Starbucks, A Divorced Dad’s Pain, And Why Christmas Sucks

When I pulled up to Starbucks this morning I was looking for a parking spot and there were none.
But I saw a man leaning in a minivan and so I waited.
Then he leaned back out, shut the door and walked back by me.
“#$@!” I thought.
Then I saw him get into another car and start digging around.
“This guy is trying to kill me with my own inpatience” I said out loud.
He walked back into Starbucks and I pulled around to the back of the store for my miserable first world problem of having to walk an extra 50 feet.
“Daddy. My hot chocolate is cold” was the first thing I heard when I walked in the door.
The man with 2 cars had the most beautiful, blonde haired boy.
His son’s hair was looooong.
“Ok kiddo. I’ll get them to warm it up.”

I don’t know what drew me to this man and his kid, but I was straight up stalking by now.
“Mommy. I don’t wanna leave yet.” the boy said to his mom.
“Sorry Josiah. Tell daddy bye. I have to get to work.”

The hug was longer than what a kid that would see their dad at the end of the day would normally be.
The boy looked just like his dad.
He was about 9.
Tears flowed…

“See you next Tuesday son.”

And with that, the broken hearted boy walked out the door with his broken hearted mom, all the while staring at his broken hearted dad and crying silent tears.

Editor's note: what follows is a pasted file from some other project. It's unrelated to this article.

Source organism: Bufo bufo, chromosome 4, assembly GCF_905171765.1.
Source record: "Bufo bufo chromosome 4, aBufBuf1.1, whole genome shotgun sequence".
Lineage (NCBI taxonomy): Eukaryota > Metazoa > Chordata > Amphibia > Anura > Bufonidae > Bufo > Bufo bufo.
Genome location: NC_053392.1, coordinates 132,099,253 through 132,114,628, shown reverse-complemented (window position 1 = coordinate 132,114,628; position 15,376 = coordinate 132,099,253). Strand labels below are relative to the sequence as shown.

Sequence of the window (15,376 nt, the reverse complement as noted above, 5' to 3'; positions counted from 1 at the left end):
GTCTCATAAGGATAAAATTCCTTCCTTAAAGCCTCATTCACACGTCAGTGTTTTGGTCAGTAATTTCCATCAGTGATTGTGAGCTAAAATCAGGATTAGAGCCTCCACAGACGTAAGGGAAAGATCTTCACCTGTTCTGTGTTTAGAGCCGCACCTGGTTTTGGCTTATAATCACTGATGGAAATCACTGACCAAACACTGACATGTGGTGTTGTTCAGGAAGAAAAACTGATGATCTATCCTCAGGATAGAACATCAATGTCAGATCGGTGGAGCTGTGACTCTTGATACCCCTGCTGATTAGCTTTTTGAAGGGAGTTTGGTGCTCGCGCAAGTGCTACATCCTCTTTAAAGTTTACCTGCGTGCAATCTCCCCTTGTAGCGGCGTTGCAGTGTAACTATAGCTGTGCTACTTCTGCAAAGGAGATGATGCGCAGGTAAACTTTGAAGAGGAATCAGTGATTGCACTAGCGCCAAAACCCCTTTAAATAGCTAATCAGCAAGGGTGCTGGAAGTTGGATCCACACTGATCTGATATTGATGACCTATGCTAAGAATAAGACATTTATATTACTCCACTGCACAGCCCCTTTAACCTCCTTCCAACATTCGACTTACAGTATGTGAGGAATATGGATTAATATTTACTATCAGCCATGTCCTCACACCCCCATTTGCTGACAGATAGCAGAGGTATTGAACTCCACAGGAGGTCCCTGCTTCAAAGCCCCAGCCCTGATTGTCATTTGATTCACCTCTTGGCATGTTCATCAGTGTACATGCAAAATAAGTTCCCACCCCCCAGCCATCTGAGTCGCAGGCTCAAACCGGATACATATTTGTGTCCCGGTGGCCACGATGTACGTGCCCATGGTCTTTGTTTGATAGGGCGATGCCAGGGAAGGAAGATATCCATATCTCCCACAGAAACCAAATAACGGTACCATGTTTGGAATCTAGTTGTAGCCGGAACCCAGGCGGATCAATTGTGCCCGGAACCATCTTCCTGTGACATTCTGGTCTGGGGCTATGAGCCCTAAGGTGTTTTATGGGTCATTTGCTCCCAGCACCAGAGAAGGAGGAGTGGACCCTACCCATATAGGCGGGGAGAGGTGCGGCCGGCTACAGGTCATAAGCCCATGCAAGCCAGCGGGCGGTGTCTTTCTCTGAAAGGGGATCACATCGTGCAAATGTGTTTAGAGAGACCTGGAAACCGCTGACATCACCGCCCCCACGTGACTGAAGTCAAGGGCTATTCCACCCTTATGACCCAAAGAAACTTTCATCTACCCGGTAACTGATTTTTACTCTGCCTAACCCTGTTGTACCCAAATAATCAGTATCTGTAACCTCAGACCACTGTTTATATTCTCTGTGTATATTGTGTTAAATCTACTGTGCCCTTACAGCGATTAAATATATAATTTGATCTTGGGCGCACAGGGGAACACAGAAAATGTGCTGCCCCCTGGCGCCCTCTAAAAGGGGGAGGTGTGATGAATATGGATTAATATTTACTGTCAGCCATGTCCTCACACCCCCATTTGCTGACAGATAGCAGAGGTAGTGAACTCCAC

And the dad put his head on the table and weeped.

This is the unreal part.
I’m still a bit blown away that this happened.
Not 5 minutes later a man walked in the door and sat with the divorced/seperated dad.
After about 90 seconds of small talk I heard…”So we are going to have to ask you to resign.”
And the dad didn’t argue.
Almost like he knew.
I waited for the “boss” to walk out and I said…

“Hey man. There was a season in my life I had to do the same thing with my kids. But there’s hope. I promise.”
That’s all I could figure to say. My story condensed in 1 sentence followed by a sentence of hope.
“Thanks man.” and he walked out.

This holiday season isn’t filled with sugar plum dreams for everyone.
So maybe, just maybe, your 1 sentence story can give hope to someone.
You never know.
I’ll never know.
But it would be a sin to not share it.
So share it.
It may be someone’s last chance.
And it’s the greatest gift you own.
Los